- What is Amicus Curiae?
- #1 Helping in PIL
- #2 Doing Investigation
- #3 Defending the accused
What is Amicus Curiae?
- In simple language, “amicus curiae” means “friend of the court”.
- Amicus Curaie is required in following situations
#1 Helping in PIL
- In many high-profile PILs, the courts appoint an amicus curiae, to assist them in formulating a viewpoint and to make inquiries and reports.
- In several major PIL judgments on prison reform, terrorism, environment, mentally deficient litigants, freedom of the media, unauthorised occupation of government premises and unauthorised constructions, decisions have been based on the assistance provided by the amicus.
#2 Doing Investigation
- There is another kind of amicus curiae, appointed in cases that are not PILs, where important questions of law are involved and both parties are represented but the court still wants a senior lawyer to assist it. (e.g. Supreme Court appointed Raju Ramachandran as amicus to investigate allegations of Narendra Modi’s complicity in the Gujarat riots.)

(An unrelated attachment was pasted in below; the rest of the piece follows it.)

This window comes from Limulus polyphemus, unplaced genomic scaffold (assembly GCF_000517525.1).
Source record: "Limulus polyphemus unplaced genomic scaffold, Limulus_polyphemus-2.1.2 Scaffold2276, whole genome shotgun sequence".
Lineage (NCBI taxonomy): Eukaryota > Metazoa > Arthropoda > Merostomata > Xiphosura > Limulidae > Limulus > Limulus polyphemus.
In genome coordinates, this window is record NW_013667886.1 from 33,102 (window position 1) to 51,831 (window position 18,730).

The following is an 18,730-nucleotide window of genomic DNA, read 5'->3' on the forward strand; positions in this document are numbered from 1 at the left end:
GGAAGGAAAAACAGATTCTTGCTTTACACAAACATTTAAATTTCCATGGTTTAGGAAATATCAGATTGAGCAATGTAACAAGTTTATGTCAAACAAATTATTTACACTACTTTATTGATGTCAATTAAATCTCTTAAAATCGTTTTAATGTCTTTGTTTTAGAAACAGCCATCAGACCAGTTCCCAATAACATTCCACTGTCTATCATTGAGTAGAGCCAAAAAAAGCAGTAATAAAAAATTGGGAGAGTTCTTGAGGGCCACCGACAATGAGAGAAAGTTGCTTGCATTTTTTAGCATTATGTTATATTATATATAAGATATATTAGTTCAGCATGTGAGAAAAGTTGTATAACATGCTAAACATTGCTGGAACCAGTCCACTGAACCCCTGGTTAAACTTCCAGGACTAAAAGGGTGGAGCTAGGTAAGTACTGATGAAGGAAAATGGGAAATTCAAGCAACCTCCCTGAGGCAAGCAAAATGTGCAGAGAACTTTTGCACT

#3 Defending the accused
- The “traditional” amicus curiae is the one who is asked to represent the accused in a criminal appeal.
- This happens in two situations:
- when the Accused is too poor and/or requests the court to provide him a lawyer (for example same Raju Ramahandran defending Kasab.)
- or when the criminal does not engage his own lawyer to defend him against the State. (For example members of the LTTE refused to represent themselves in Indian court)
- Supreme Court and the high courts maintain panels of lawyers who are assigned amicus work in criminal appeals.
- The Supreme Court has mandated that legal aid, that is, a lawyer representing a poor accused, is a must in criminal cases.
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